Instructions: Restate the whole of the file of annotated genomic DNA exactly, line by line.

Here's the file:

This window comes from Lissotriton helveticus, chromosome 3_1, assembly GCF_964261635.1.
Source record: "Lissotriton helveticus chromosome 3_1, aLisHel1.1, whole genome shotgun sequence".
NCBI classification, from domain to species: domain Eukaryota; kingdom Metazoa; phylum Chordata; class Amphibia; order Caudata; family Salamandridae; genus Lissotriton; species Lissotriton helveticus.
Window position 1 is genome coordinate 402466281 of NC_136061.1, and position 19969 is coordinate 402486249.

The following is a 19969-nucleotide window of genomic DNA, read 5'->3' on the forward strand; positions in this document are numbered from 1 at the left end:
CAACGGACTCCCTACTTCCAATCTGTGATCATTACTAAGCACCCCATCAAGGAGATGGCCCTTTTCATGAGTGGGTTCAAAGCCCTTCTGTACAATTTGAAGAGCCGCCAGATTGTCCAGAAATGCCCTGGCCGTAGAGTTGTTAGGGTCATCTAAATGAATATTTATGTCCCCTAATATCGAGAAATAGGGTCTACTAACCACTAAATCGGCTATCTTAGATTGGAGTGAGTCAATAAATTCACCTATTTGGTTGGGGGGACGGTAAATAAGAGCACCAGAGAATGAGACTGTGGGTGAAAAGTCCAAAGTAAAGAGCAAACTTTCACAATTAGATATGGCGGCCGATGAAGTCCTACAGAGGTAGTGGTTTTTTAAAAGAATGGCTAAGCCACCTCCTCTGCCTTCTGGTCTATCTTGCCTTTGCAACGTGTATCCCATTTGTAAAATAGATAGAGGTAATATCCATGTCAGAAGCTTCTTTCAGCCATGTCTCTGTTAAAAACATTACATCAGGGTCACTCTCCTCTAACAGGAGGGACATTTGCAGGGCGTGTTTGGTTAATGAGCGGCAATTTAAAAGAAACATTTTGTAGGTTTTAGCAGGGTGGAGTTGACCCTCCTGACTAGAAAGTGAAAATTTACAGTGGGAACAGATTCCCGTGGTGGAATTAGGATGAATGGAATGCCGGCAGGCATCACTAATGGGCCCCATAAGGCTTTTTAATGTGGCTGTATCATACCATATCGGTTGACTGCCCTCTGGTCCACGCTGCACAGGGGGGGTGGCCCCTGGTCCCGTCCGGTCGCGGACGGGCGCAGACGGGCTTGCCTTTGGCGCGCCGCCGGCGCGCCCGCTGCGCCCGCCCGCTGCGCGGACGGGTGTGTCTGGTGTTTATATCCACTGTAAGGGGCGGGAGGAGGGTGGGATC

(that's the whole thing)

This window comes from Lissotriton helveticus, chromosome 3_1, assembly GCF_964261635.1.
Source record: "Lissotriton helveticus chromosome 3_1, aLisHel1.1, whole genome shotgun sequence".
NCBI classification, from domain to species: domain Eukaryota; kingdom Metazoa; phylum Chordata; class Amphibia; order Caudata; family Salamandridae; genus Lissotriton; species Lissotriton helveticus.
Window position 1 is genome coordinate 402466281 of NC_136061.1, and position 19969 is coordinate 402486249.

The following is a 19969-nucleotide window of genomic DNA, read 5'->3' on the forward strand; positions in this document are numbered from 1 at the left end:
CAACGGACTCCCTACTTCCAATCTGTGATCATTACTAAGCACCCCATCAAGGAGATGGCCCTTTTCATGAGTGGGTTCAAAGCCCTTCTGTACAATTTGAAGAGCCGCCAGATTGTCCAGAAATGCCCTGGCCGTAGAGTTGTTAGGGTCATCTAAATGAATATTTATGTCCCCTAATATCGAGAAATAGGGTCTACTAACCACTAAATCGGCTATCTTAGATTGGAGTGAGTCAATAAATTCACCTATTTGGTTGGGGGGACGGTAAATAAGAGCACCAGAGAATGAGACTGTGGGTGAAAAGTCCAAAGTAAAGAGCAAACTTTCACAATTAGATATGGCGGCCGATGAAGTCCTACAGAGGTAGTGGTTTTTTAAAAGAATGGCTAAGCCACCTCCTCTGCCTTCTGGTCTATCTTGCCTTTGCAACGTGTATCCCATTTGTAAAATAGATAGAGGTAATATCCATGTCAGAAGCTTCTTTCAGCCATGTCTCTGTTAAAAACATTACATCAGGGTCACTCTCCTCTAACAGGAGGGACATTTGCAGGGCGTGTTTGGTTAATGAGCGGCAATTTAAAAGAAACATTTTGTAGGTTTTAGCAGGGTGGAGTTGACCCTCCTGACTAGAAAGTGAAAATTTACAGTGGGAACAGATTCCCGTGGTGGAATTAGGATGAATGGAATGCCGGCAGGCATCACTAATGGGCCCCATAAGGCTTTTTAATGTGGCTGTATCATACCATATCGGTTGACTGCCCTCTGGTCCACGCTGCACAGGGGGGGTGGCCCCTGGTCCCGTCCGGTCGCGGACGGGCGCAGACGGGCTTGCCTTTGGCGCGCCGCCGGCGCGCCCGCTGCGCCCGCCCGCTGCGCGGACGGGTGTGTCTGGTGTTTATATCCACTGTAAGGGGCGGGAGGAGGGTGGGATC